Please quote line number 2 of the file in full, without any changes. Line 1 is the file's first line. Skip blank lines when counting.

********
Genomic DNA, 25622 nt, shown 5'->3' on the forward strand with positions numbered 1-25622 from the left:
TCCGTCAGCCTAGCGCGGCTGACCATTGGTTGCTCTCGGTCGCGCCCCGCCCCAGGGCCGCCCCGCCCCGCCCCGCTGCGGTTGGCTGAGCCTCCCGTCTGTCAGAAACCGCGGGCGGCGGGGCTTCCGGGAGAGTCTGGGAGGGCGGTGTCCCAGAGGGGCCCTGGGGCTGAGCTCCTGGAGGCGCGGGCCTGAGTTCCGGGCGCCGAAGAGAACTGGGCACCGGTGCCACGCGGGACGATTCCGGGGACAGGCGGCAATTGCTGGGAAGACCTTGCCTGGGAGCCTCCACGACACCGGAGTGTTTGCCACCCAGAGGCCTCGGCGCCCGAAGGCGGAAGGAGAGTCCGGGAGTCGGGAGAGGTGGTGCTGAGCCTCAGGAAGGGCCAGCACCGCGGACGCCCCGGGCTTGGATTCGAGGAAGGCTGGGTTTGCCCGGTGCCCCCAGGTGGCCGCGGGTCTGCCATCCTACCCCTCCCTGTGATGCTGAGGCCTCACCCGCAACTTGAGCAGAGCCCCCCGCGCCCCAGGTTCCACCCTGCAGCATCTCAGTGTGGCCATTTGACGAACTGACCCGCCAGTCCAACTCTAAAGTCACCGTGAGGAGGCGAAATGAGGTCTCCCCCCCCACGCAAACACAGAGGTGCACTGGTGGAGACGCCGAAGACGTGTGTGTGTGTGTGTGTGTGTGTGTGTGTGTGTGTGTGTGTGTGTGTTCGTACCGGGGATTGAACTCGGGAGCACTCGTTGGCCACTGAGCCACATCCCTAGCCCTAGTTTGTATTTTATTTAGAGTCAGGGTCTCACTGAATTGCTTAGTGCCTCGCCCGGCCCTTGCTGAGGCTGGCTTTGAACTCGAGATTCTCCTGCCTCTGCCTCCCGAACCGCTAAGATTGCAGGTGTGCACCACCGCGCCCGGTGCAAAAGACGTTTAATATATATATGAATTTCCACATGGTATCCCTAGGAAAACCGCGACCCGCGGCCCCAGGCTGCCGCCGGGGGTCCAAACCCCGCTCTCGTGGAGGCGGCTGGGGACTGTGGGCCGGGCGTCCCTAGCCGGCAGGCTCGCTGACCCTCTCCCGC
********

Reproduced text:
TCCGTCAGCCTAGCGCGGCTGACCATTGGTTGCTCTCGGTCGCGCCCCGCCCCAGGGCCGCCCCGCCCCGCCCCGCTGCGGTTGGCTGAGCCTCCCGTCTGTCAGAAACCGCGGGCGGCGGGGCTTCCGGGAGAGTCTGGGAGGGCGGTGTCCCAGAGGGGCCCTGGGGCTGAGCTCCTGGAGGCGCGGGCCTGAGTTCCGGGCGCCGAAGAGAACTGGGCACCGGTGCCACGCGGGACGATTCCGGGGACAGGCGGCAATTGCTGGGAAGACCTTGCCTGGGAGCCTCCACGACACCGGAGTGTTTGCCACCCAGAGGCCTCGGCGCCCGAAGGCGGAAGGAGAGTCCGGGAGTCGGGAGAGGTGGTGCTGAGCCTCAGGAAGGGCCAGCACCGCGGACGCCCCGGGCTTGGATTCGAGGAAGGCTGGGTTTGCCCGGTGCCCCCAGGTGGCCGCGGGTCTGCCATCCTACCCCTCCCTGTGATGCTGAGGCCTCACCCGCAACTTGAGCAGAGCCCCCCGCGCCCCAGGTTCCACCCTGCAGCATCTCAGTGTGGCCATTTGACGAACTGACCCGCCAGTCCAACTCTAAAGTCACCGTGAGGAGGCGAAATGAGGTCTCCCCCCCCACGCAAACACAGAGGTGCACTGGTGGAGACGCCGAAGACGTGTGTGTGTGTGTGTGTGTGTGTGTGTGTGTGTGTGTGTGTGTGTGTTCGTACCGGGGATTGAACTCGGGAGCACTCGTTGGCCACTGAGCCACATCCCTAGCCCTAGTTTGTATTTTATTTAGAGTCAGGGTCTCACTGAATTGCTTAGTGCCTCGCCCGGCCCTTGCTGAGGCTGGCTTTGAACTCGAGATTCTCCTGCCTCTGCCTCCCGAACCGCTAAGATTGCAGGTGTGCACCACCGCGCCCGGTGCAAAAGACGTTTAATATATATATGAATTTCCACATGGTATCCCTAGGAAAACCGCGACCCGCGGCCCCAGGCTGCCGCCGGGGGTCCAAACCCCGCTCTCGTGGAGGCGGCTGGGGACTGTGGGCCGGGCGTCCCTAGCCGGCAGGCTCGCTGACCCTCTCCCGC